Both books were large, complex essays that examined and projected trends more than they made predictions. But the titles, their publicists and the vast ranks of spinners and cheerleaders anxious to believe their “team” was destined to win (along with smaller tribes of Cassandras on the other team looking for a rationale for change) simplified and to some extent distorted their messages. So it was that when John Judis “recanted” his “prophecy” in a National Journal article a few weeks ago with the provocative (if carefully chosen) title “An Emerging Republican Advantage,” joy broke out all over the conservative chattering classes. One of the best and most honest of conservative analysts, however, Sean Trende of Real Clear Politics, who had been writing about the Judis/Teixeira hypothesis for years, noted that the book itself had never supported the myth of “demographic destiny” with which it was associated:
While the debates over demographics and future elections have become filled with triumphalist rhetoric about ascendant coalitions and Republicans potentially suffering a Whig-like extinction, these are the views of popularizers and partisans who have latched onto the book for their own purposes.
He might have added that the Judis/Teixeira hypothesis also became confused with the eternal argument in both parties between those wanting to focus national campaigns on “base mobilization” rather than swing voter persuasion: If the “base” is growing naturally without any special cultivation, all the messy compromises involved in growing the coalition via conversion may not be necessary (again, the opposite conclusion might be reached by Republicans looking at the same trends). This isn’t at all what Judis and Teixeira actually said.
Aside from inadvertently enabling Republicans to claim a phony victory over the straw man of demographic destiny, Judis’ “recantation” wasn’t much accepted by Democrats. His argument for a GOP “advantage,” based partially on a worrying trend he found among college-educated voters, and partially on anecdotal musings over the 2014 gubernatorial victory of Larry Hogan that so stunned Maryland Democrats like himself, drew a response from New York’s Jonathan Chait, relying in part on emailed advice from none other than Ruy Teixeira:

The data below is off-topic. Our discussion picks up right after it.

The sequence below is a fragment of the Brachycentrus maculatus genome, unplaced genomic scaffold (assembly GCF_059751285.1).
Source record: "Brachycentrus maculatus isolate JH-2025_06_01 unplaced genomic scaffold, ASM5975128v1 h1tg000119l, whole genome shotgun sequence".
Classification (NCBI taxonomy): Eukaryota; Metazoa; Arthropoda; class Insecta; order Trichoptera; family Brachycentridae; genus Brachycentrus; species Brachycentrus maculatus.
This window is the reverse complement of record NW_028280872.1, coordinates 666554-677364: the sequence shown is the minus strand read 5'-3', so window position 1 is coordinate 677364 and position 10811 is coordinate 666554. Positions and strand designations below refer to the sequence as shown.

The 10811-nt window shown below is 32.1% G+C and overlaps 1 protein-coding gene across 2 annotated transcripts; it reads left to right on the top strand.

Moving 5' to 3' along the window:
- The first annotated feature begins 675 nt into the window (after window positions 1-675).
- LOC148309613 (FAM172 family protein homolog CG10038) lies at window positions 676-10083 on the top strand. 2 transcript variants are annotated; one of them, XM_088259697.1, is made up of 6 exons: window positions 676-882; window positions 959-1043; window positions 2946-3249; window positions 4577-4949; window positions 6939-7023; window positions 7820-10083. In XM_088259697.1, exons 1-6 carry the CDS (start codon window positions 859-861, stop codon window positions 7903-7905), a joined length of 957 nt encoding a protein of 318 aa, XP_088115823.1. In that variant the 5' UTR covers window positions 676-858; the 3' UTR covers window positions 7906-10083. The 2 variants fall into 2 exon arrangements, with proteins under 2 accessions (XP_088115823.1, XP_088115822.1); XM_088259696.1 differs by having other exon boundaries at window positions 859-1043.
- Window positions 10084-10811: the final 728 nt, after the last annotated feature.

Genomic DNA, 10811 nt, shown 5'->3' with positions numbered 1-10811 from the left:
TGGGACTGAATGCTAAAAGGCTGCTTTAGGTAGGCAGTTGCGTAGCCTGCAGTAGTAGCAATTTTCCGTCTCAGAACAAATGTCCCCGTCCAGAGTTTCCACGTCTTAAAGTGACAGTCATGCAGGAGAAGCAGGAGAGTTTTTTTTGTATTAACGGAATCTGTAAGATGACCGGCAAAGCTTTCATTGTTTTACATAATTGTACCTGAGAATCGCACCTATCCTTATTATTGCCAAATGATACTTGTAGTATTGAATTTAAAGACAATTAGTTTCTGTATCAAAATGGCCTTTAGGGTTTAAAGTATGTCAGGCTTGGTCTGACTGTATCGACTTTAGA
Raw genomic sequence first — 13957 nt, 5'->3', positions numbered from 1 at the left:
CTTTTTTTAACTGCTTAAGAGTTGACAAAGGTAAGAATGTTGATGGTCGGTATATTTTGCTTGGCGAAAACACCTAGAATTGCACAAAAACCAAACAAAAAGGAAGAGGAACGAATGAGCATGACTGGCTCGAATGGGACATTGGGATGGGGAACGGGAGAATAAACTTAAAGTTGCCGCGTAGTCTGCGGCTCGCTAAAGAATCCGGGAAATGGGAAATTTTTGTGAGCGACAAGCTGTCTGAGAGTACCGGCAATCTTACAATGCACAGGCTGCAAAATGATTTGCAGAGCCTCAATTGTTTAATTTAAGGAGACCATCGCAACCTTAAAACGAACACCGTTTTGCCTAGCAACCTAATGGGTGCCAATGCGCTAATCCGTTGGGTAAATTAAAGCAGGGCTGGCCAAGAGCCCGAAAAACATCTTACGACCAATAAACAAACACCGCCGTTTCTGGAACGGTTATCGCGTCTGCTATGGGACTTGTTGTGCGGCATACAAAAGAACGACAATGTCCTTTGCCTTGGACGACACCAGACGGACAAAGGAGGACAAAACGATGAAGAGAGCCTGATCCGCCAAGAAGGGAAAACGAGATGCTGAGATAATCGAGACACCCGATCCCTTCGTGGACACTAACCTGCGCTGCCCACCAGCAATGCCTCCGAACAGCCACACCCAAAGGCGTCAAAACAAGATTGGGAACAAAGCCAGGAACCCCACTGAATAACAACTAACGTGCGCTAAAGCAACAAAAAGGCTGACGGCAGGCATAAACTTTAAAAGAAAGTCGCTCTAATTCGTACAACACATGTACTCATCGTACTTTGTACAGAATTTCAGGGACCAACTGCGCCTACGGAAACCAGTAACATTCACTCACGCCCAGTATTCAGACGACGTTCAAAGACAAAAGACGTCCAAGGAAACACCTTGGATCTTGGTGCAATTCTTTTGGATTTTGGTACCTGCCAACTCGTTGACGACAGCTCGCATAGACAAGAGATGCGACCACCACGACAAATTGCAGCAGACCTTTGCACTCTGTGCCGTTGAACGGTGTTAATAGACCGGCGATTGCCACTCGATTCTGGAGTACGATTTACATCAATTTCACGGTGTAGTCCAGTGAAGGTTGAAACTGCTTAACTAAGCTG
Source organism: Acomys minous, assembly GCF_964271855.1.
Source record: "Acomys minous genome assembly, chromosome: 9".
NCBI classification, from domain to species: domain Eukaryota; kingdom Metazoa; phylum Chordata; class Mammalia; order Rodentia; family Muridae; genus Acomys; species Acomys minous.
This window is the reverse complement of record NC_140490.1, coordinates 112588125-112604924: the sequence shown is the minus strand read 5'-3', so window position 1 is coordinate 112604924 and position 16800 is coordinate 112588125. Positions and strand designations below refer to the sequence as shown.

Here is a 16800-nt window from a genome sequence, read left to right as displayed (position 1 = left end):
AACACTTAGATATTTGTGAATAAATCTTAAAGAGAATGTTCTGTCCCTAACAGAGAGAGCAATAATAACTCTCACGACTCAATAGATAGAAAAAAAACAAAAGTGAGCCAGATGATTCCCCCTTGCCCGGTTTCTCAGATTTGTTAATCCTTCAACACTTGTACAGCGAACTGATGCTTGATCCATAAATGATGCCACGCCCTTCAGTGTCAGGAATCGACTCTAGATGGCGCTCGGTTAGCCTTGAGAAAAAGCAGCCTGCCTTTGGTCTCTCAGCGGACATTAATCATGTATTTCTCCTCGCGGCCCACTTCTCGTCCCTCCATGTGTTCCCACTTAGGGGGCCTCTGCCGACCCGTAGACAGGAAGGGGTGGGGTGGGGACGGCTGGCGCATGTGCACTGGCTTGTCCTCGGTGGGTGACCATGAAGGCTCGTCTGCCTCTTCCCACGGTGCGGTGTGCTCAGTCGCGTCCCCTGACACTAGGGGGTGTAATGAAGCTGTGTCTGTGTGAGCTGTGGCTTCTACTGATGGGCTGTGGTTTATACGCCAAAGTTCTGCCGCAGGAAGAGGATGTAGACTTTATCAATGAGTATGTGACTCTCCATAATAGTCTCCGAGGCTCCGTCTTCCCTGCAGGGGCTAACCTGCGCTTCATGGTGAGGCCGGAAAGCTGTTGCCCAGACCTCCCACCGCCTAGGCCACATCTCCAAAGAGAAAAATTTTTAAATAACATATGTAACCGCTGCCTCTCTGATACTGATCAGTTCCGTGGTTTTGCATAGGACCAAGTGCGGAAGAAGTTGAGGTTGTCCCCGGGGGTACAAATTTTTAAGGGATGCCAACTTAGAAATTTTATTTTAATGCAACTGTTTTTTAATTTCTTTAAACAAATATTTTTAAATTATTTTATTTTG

[T]he core insight of the emerging democratic majority thesis has held up remarkably well. And Judis does not actually refute it in any convincing way. He does not mention continuing Democratic strength among the fast-growing bloc of Latino voters. He does cite exit polling that showed Republicans splitting the Asian-American vote in 2014, a shocking finding that is almost certainly wrong. He does cite a Harvard poll of young voters, which appears to show weakening support for Democrats. But that poll has yielded unusual findings in comparison with other surveys. (The Harvard poll predicted a majority of young voters would vote for Republican House candidates in 2014; in reality, they voted Democratic at the same rate as in 2010.
Judis focuses on white middle-class voters, whom he sees as moving steadily toward the GOP. But the trend he cites begins with (depending on which example he uses) either 2006 or 2008, which were Democratic wave elections, a high point from which at least some regression both would be expected and would still allow a margin of error, given the massive Democratic sweep in both elections. Judis does not mention that Republicans need to ratchet up their share of the white vote continuously, or else dramatically improve their standing among nonwhites, merely to remain competitive.
Like Trende, though, Chait not only concedes but emphasizes one question about “majority” projections that has steadily become more relevant since 2002: a majority of what?
The [Democratic] party’s new base is heavily concentrated in urban areas, whose voting strength underrepresented in both the House and the Senate. Additionally, they are far more likely than core Republican voters to stay home during midterm elections. This has allowed the Republican Party to gain a near lock on holding the House, and a strong geographic advantage in holding the Senate. The Emerging Democratic Majority thus comes with the very important caveat that it applies only to one branch of government. (Likewise, Phillip’s Emerging Republican Majority coincided with a period of continuous Democratic control of the House.)
Indeed, Sean Trende argues that the true “Republican” advantage in the immediate future is that the GOP is more likely to win the White House than Democrats are to win Congress. But the deeper reality is that neither party commands anything like a stable majority, and the long-term Democratic advantage created by demographic trends is countered by a long-term Republican advantage created by the Founders’ decision to give every state two Senate seat and by the superior efficiency in distribution of Republican votes among House districts, reinforced by gerrymandering.
If American politics were a tennis game, we’d be in the final game of the final set, at “Deuce.”
Lead photo: Ernest Morales, Flickr Creative Commons
Ed Kilgore is the principal blogger for Washington Monthly's Political Animal blog, Managing Editor of The Democratic Strategist, and a Senior Fellow at theProgressive Policy Institute. Earlier he worked for three governors and a U.S. Senator. He can be followed on Twitter at @ed_kilgore.